It has been a busy week in the House, and we are back spending most of our time in our committee rooms on Senate bills. I was also fortunate to spend some time with the House Committee on Commerce touring Downtown St. Albans, the old Energizer plant, and a nice tour of Northwest Career and Technical Center.
Our tour began at The Traveled Cup for coffee where we met with the mayor and the City Manager. They showed us the benefits of our TIF district projects and the progress the City has made in our downtown. We looked at our Federal Street projects and newest developments. Our House Commerce members were wondering how the rest of the state could follow the City of St. Albans’ lead on revitalizing our downtowns.
The Energizer plant has some great working space that could host several businesses that would help our entire community including the recent news that Beta Technologies is interested in expanding their operations. Both St. Albans City and St. Albans Town are in a great position over the next few decades for potential growth and economic prosperity.
The main visit was our trip to the Northwest Career and Technical Center where we met a host of great teachers, staff, and students who showed us the great things the tech center offer. Legislators in the State House understand the need to expand and focus on career technical centers across the state and that is why we have included a lot of state and federal funds to expand workforce development and education through these centers. I was really impressed by what the programs offered, the teachers I spoke with, and the opportunities our students have.
In House Education we have spent some time working on some Senate bills including S.287 which will deal with student weights and tax rates across the state as well as S.283 our annual miscellaneous Education bill. The bill we have spent the most time on is S.100 – universal school meals.
Due to the Covid-19 pandemic the Federal government has provided universal school lunch and breakfast to every student regardless of their parent’s income. Typically, the Federal government does provide grants to give free or reduced lunch to students who have a family household income that are well below the poverty line. This new program would extend free lunch and breakfast to every student in Vermont schools.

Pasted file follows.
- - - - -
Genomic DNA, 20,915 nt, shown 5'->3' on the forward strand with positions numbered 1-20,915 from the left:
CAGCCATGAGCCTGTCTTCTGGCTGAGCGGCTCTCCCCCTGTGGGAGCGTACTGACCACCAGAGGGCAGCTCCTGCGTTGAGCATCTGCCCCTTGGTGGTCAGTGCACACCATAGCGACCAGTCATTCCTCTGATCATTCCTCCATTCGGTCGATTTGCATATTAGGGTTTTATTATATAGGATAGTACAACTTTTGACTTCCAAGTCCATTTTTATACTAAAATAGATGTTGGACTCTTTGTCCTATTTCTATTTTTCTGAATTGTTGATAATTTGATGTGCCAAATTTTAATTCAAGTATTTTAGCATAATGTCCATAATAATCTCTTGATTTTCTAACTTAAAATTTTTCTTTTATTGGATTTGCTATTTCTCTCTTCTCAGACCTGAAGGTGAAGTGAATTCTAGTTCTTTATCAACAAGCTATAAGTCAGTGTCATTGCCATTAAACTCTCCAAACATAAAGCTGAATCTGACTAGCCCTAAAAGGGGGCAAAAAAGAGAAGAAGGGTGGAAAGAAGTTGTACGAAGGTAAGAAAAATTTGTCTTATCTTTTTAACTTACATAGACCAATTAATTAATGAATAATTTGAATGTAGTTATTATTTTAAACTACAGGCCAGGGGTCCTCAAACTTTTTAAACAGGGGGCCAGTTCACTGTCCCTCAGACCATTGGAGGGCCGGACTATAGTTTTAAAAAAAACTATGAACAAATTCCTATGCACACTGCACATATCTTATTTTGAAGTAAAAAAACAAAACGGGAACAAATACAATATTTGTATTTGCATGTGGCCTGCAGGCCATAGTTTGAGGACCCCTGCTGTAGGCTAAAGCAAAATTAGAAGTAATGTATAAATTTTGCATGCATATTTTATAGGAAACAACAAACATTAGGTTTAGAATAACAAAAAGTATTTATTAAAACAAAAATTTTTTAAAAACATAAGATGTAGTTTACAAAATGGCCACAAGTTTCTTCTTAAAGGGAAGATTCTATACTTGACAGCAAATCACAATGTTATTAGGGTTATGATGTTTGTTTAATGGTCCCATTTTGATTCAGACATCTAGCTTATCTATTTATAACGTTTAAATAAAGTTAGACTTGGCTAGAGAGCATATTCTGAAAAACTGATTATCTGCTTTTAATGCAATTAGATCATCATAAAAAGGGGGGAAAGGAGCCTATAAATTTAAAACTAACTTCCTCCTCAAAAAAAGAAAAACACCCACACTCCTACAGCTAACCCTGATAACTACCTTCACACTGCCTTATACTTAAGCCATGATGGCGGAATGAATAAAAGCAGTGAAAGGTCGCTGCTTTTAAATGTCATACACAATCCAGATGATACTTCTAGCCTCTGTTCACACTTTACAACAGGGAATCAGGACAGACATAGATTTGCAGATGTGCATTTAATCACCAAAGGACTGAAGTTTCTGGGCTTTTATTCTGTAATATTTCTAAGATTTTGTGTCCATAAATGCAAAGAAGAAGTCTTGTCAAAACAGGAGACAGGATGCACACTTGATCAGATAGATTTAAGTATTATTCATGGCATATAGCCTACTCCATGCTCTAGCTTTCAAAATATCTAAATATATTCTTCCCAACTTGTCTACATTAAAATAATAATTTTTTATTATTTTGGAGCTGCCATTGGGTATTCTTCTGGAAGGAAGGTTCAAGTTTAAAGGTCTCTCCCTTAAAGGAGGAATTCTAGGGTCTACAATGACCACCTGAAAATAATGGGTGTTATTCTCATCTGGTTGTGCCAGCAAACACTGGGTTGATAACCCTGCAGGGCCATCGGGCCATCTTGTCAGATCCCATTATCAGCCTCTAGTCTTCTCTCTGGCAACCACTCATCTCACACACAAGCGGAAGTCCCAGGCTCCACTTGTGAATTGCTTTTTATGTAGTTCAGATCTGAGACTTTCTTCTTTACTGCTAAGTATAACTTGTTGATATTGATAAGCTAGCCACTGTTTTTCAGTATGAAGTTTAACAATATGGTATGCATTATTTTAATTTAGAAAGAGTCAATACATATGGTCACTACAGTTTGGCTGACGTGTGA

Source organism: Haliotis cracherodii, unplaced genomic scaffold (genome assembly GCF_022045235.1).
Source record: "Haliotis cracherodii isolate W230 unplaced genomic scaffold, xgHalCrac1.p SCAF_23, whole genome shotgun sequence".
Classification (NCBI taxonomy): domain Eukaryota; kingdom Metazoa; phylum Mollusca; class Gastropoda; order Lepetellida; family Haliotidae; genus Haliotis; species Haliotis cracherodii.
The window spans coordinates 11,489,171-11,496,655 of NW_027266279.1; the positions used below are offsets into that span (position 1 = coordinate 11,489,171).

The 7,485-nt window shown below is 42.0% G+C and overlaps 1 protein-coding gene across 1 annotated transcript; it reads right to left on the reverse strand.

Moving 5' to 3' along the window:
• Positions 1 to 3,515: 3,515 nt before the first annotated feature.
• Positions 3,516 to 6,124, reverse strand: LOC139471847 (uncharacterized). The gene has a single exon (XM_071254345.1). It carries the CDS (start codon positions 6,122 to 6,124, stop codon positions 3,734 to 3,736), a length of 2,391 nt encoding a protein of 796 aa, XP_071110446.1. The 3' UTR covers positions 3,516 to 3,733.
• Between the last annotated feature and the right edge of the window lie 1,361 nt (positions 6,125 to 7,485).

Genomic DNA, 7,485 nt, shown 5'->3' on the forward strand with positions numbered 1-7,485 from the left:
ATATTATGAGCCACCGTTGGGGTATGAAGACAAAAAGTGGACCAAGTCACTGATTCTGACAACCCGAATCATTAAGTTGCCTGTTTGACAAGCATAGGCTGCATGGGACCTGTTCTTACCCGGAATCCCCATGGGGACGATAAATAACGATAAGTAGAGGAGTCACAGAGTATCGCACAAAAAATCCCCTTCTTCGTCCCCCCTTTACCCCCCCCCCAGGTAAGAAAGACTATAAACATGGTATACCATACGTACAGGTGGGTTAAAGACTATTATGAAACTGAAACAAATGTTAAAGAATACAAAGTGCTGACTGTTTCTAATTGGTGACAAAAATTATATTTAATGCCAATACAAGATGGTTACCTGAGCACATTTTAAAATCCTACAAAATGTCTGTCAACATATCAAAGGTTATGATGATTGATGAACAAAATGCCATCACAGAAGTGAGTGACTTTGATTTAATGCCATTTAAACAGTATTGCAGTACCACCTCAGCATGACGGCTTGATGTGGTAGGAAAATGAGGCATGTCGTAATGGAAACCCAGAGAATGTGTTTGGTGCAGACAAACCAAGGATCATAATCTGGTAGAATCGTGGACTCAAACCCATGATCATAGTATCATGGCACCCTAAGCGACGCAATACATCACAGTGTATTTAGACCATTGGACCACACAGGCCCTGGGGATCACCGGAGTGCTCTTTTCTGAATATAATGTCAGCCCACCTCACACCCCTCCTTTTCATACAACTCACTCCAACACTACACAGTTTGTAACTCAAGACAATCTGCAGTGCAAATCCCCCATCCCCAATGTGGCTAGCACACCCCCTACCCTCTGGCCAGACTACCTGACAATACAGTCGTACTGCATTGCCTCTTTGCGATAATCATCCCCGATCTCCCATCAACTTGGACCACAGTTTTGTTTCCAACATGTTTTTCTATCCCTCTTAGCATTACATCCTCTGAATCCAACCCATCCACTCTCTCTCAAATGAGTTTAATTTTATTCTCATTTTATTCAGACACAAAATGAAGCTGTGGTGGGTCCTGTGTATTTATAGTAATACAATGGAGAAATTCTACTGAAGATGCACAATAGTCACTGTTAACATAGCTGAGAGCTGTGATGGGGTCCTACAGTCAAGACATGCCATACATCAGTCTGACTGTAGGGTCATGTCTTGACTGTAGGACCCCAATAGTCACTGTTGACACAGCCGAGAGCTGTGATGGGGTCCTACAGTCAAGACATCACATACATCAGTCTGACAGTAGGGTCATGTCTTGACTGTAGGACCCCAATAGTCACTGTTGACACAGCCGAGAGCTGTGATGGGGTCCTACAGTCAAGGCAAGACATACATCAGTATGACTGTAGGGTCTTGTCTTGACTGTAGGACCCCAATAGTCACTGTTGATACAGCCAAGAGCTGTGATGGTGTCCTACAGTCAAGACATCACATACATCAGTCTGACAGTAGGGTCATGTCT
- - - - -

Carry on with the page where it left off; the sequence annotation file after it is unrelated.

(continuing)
My first hesitation with this bill was the cost and how we would fund this. As I have noted before the total cost of this program could cost between $24 and $50 million a year. The funding sources would be an expansion on the sales tax on candy, an enactment of an excise tax on sugar sweetened beverages, and a tax on cloud-based software. I could not consider raising any new taxes at a time where our state is spending $8.1 billion in our budget – the largest budget in our state’s history.
After long debate and compromise we have worked out a bill that would make this a one-year program allowing schools to provide free lunch and breakfast to all students for one more year, repealing this on July 1, 2023. This gives us time to see how many students would participate and wouldn’t add any new taxes this year. This is still being worked on and would need a stop in Ways & Means and still has a long path to passing, so please stay tuned.
Again, I am very happy with all the feedback I have heard over this session, and I will continue to urge everyone to please reach out any time at [email protected] with any questions, comments, or concerns. This has truly been quite an honor serving the people of St. Albans and I look forward to hearing from everyone.